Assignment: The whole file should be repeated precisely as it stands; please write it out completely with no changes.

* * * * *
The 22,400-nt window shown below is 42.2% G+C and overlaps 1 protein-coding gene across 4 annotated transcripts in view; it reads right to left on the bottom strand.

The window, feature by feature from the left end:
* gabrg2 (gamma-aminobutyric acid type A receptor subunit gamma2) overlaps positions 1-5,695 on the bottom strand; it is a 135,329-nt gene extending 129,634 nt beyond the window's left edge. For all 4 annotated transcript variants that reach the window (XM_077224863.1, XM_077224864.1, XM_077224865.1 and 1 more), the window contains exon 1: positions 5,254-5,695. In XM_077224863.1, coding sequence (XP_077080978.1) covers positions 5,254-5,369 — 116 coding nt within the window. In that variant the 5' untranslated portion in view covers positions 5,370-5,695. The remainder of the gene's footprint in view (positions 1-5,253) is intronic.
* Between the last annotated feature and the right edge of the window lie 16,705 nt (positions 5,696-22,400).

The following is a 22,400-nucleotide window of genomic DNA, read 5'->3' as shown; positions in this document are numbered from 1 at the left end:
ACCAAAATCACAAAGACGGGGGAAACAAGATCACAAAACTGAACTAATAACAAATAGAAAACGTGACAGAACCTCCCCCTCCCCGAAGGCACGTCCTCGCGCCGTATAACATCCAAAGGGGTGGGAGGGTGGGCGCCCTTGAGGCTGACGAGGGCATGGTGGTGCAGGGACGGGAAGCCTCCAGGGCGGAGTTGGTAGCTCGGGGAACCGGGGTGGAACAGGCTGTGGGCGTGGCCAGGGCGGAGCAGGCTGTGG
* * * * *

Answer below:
The 22,400-nt window shown below is 42.2% G+C and overlaps 1 protein-coding gene across 4 annotated transcripts in view; it reads right to left on the bottom strand.

The window, feature by feature from the left end:
* gabrg2 (gamma-aminobutyric acid type A receptor subunit gamma2) overlaps positions 1-5,695 on the bottom strand; it is a 135,329-nt gene extending 129,634 nt beyond the window's left edge. For all 4 annotated transcript variants that reach the window (XM_077224863.1, XM_077224864.1, XM_077224865.1 and 1 more), the window contains exon 1: positions 5,254-5,695. In XM_077224863.1, coding sequence (XP_077080978.1) covers positions 5,254-5,369 — 116 coding nt within the window. In that variant the 5' untranslated portion in view covers positions 5,370-5,695. The remainder of the gene's footprint in view (positions 1-5,253) is intronic.
* Between the last annotated feature and the right edge of the window lie 16,705 nt (positions 5,696-22,400).

The following is a 22,400-nucleotide window of genomic DNA, read 5'->3' as shown; positions in this document are numbered from 1 at the left end:
ACCAAAATCACAAAGACGGGGGAAACAAGATCACAAAACTGAACTAATAACAAATAGAAAACGTGACAGAACCTCCCCCTCCCCGAAGGCACGTCCTCGCGCCGTATAACATCCAAAGGGGTGGGAGGGTGGGCGCCCTTGAGGCTGACGAGGGCATGGTGGTGCAGGGACGGGAAGCCTCCAGGGCGGAGTTGGTAGCTCGGGGAACCGGGGTGGAACAGGCTGTGGGCGTGGCCAGGGCGGAGCAGGCTGTGG